- Posted on: Jun 9 2020
What is Ovarian Cancer?
Ovarian Cancer is the second most deadly gynecologic cancer in the United States. Ovarian cancer is a type of cancer that begins in the ovaries. The ovary is an “almond-shaped” organ that is located on each side of the uterus. The ovary’s job is to store eggs for reproduction and produce hormones such as estrogen and progesterone. Cancer begins in these cells when abnormal cells grow uncontrollably. To learn more about ovarian cancer and the stages, please click here.
What are the symptoms of Ovarian Cancer?
- Increase in abdominal size
- Abdominal bloating
- Weight loss or weight gain
- Abdominal pain
- Inability to eat normally or full early on
- Urinary frequency
- Back pain
- Urinary incontinence of recent onset
What are the risk factors for Ovarian Cancer?
- Older Age
- Never having children
- Primary Infertility
- Early age of first menstruation
- Estrogen hormone replacement therapy
- Family History of 2 or more relatives with ovarian cancer
- BRCA-1 and BRCA-2 gene mutation
- Hereditary nonpolyposis colorectal cancer (HNPCC)
How to diagnose Ovarian Cancer?
The way people develop ovarian cancer is poorly understood. Therefore, it is difficult to diagnose in the early stages of the disease. The workup for diagnosing ovarian cancer is an abdominal and pelvic exam, abdominal and pelvic ultrasound, CT or MRI, and a blood test for the tumor marker CA-125. The abdominal and pelvic exam is done first to identify any masses. The abdominal and pelvic ultrasound is done next to further assess the mass. If there are positive findings for ovarian cancer on the blood test, then do a pelvic CT to evaluate the extent of disease. After the CT, an MRI could be done to prepare for surgery.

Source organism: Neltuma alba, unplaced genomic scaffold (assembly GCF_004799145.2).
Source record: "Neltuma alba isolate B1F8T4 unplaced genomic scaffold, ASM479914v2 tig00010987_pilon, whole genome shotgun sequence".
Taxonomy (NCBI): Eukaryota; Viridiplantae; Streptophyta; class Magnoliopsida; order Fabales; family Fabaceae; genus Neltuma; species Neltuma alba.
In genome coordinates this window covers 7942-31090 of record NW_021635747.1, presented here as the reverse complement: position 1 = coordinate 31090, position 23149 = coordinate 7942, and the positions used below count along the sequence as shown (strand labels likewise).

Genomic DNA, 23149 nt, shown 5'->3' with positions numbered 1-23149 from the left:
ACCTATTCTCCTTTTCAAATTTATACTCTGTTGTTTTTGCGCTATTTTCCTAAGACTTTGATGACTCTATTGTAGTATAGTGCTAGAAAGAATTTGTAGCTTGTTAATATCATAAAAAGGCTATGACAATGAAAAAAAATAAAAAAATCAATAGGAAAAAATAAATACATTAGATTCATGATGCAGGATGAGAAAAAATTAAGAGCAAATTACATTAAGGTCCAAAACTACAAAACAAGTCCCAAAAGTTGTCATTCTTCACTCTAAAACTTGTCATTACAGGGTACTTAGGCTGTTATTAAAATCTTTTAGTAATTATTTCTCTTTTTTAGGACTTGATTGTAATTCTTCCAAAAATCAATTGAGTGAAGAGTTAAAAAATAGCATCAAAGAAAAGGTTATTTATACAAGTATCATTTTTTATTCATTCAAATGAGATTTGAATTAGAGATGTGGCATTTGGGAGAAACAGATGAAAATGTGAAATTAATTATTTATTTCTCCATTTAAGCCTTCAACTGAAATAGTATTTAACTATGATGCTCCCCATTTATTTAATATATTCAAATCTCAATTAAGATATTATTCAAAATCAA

How to treat Ovarian Cancer?
The treatment of ovarian cancer involves the combination of both chemotherapy and surgery. The goal of chemotherapy is to kill the abnormal cancer cells that are uncontrollably dividing. Depending on the stage of cancer and the patient, chemotherapy can be administered by mouth, through your veins or intraperitoneal. Furthermore, operations to remove ovarian cancer is surgery to remove one ovary, both ovaries, both ovaries and the uterus, and surgery for advanced cancer to other organs. If the cancer is too extensive or if you choose not to get treatment, supportive care can be given to relieve and other serious symptoms that you may be experiencing. This is called palliative care. Palliative care can also be given while receiving treatments for ovarian cancer. This type of care is designed to fit you and your family’s needs.
What are some ways one can prevent Ovarian Cancer?
- Younger age at pregnancy and first birth
- Oral contraceptives
- Provider education
- Patient education
- Prophylactic removing both ovaries and the fallopian tubes in high-risk women
- Having both fallopian tubes tied
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